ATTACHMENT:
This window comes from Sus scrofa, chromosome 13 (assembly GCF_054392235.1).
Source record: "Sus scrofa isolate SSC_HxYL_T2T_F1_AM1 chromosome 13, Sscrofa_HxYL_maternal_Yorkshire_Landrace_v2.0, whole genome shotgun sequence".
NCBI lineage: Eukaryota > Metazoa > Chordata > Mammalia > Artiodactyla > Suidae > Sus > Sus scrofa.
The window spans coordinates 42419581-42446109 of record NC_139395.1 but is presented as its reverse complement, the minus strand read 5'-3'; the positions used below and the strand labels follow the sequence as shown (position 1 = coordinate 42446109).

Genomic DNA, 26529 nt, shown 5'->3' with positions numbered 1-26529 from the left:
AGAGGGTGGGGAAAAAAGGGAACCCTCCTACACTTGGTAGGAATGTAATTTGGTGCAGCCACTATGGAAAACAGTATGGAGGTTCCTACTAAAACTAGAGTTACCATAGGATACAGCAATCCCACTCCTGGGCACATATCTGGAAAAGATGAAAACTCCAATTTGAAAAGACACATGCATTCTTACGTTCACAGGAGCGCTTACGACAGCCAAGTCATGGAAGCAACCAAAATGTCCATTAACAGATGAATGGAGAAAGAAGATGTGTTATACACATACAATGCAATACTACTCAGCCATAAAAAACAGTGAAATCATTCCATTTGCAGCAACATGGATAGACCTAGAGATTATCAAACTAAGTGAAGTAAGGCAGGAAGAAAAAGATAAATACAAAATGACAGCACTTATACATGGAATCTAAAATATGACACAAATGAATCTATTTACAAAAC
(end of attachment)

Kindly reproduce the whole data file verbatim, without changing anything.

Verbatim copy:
This window comes from Sus scrofa, chromosome 13 (assembly GCF_054392235.1).
Source record: "Sus scrofa isolate SSC_HxYL_T2T_F1_AM1 chromosome 13, Sscrofa_HxYL_maternal_Yorkshire_Landrace_v2.0, whole genome shotgun sequence".
NCBI lineage: Eukaryota > Metazoa > Chordata > Mammalia > Artiodactyla > Suidae > Sus > Sus scrofa.
The window spans coordinates 42419581-42446109 of record NC_139395.1 but is presented as its reverse complement, the minus strand read 5'-3'; the positions used below and the strand labels follow the sequence as shown (position 1 = coordinate 42446109).

Genomic DNA, 26529 nt, shown 5'->3' with positions numbered 1-26529 from the left:
AGAGGGTGGGGAAAAAAGGGAACCCTCCTACACTTGGTAGGAATGTAATTTGGTGCAGCCACTATGGAAAACAGTATGGAGGTTCCTACTAAAACTAGAGTTACCATAGGATACAGCAATCCCACTCCTGGGCACATATCTGGAAAAGATGAAAACTCCAATTTGAAAAGACACATGCATTCTTACGTTCACAGGAGCGCTTACGACAGCCAAGTCATGGAAGCAACCAAAATGTCCATTAACAGATGAATGGAGAAAGAAGATGTGTTATACACATACAATGCAATACTACTCAGCCATAAAAAACAGTGAAATCATTCCATTTGCAGCAACATGGATAGACCTAGAGATTATCAAACTAAGTGAAGTAAGGCAGGAAGAAAAAGATAAATACAAAATGACAGCACTTATACATGGAATCTAAAATATGACACAAATGAATCTATTTACAAAAC